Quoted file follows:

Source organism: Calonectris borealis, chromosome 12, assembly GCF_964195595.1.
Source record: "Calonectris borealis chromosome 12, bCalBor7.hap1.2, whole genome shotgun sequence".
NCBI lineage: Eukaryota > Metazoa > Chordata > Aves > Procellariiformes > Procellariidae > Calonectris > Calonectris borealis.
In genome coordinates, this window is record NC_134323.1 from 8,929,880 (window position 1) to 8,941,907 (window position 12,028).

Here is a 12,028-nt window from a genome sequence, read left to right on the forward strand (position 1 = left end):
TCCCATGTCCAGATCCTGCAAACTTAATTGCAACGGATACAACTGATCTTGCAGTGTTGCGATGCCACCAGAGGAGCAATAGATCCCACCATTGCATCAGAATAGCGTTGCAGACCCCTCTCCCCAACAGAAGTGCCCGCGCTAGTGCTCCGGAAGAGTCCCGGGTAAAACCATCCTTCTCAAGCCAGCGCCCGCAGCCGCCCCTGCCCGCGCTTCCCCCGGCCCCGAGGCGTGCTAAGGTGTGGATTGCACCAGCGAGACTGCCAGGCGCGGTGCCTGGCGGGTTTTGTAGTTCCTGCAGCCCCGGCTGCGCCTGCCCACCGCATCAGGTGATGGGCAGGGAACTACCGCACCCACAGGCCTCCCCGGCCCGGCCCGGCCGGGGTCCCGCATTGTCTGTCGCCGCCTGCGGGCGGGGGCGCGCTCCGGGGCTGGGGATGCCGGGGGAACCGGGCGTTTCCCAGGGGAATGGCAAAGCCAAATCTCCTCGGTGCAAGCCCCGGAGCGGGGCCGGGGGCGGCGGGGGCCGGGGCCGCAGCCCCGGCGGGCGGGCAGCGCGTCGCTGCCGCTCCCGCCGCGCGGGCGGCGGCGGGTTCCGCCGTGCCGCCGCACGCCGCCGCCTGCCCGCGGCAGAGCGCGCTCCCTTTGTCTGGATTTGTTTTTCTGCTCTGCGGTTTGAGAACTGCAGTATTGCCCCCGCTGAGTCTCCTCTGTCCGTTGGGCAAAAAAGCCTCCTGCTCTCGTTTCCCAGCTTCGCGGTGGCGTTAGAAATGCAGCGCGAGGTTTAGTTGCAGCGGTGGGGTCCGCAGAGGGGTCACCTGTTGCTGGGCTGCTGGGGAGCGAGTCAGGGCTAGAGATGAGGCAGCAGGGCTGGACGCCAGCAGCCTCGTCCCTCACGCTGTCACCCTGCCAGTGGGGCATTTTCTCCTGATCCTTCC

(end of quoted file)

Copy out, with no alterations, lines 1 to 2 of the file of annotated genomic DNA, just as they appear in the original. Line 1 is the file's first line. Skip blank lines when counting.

Source organism: Calonectris borealis, chromosome 12, assembly GCF_964195595.1.
Source record: "Calonectris borealis chromosome 12, bCalBor7.hap1.2, whole genome shotgun sequence".